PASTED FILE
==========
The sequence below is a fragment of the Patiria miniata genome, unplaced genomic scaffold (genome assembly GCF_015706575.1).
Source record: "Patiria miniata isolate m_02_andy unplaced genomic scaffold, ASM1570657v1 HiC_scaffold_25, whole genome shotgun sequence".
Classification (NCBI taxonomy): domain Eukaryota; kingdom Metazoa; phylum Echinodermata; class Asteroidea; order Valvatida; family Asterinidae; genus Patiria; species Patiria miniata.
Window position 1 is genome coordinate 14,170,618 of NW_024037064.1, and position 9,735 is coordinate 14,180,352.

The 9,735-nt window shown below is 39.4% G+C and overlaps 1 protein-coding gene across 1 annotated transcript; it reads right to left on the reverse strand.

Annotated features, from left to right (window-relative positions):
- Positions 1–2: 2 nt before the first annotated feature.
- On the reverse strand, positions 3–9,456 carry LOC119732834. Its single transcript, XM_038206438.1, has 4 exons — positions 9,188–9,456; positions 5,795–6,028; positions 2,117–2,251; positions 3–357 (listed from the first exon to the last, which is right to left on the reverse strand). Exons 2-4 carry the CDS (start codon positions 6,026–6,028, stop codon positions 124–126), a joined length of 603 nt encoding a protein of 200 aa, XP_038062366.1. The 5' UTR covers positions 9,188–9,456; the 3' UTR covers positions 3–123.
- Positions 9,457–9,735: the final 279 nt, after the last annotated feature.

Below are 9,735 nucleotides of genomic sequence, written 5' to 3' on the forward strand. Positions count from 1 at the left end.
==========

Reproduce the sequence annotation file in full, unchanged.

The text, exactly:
The sequence below is a fragment of the Patiria miniata genome, unplaced genomic scaffold (genome assembly GCF_015706575.1).
Source record: "Patiria miniata isolate m_02_andy unplaced genomic scaffold, ASM1570657v1 HiC_scaffold_25, whole genome shotgun sequence".
Classification (NCBI taxonomy): domain Eukaryota; kingdom Metazoa; phylum Echinodermata; class Asteroidea; order Valvatida; family Asterinidae; genus Patiria; species Patiria miniata.
Window position 1 is genome coordinate 14,170,618 of NW_024037064.1, and position 9,735 is coordinate 14,180,352.

The 9,735-nt window shown below is 39.4% G+C and overlaps 1 protein-coding gene across 1 annotated transcript; it reads right to left on the reverse strand.

Annotated features, from left to right (window-relative positions):
- Positions 1–2: 2 nt before the first annotated feature.
- On the reverse strand, positions 3–9,456 carry LOC119732834. Its single transcript, XM_038206438.1, has 4 exons — positions 9,188–9,456; positions 5,795–6,028; positions 2,117–2,251; positions 3–357 (listed from the first exon to the last, which is right to left on the reverse strand). Exons 2-4 carry the CDS (start codon positions 6,026–6,028, stop codon positions 124–126), a joined length of 603 nt encoding a protein of 200 aa, XP_038062366.1. The 5' UTR covers positions 9,188–9,456; the 3' UTR covers positions 3–123.
- Positions 9,457–9,735: the final 279 nt, after the last annotated feature.

Below are 9,735 nucleotides of genomic sequence, written 5' to 3' on the forward strand. Positions count from 1 at the left end.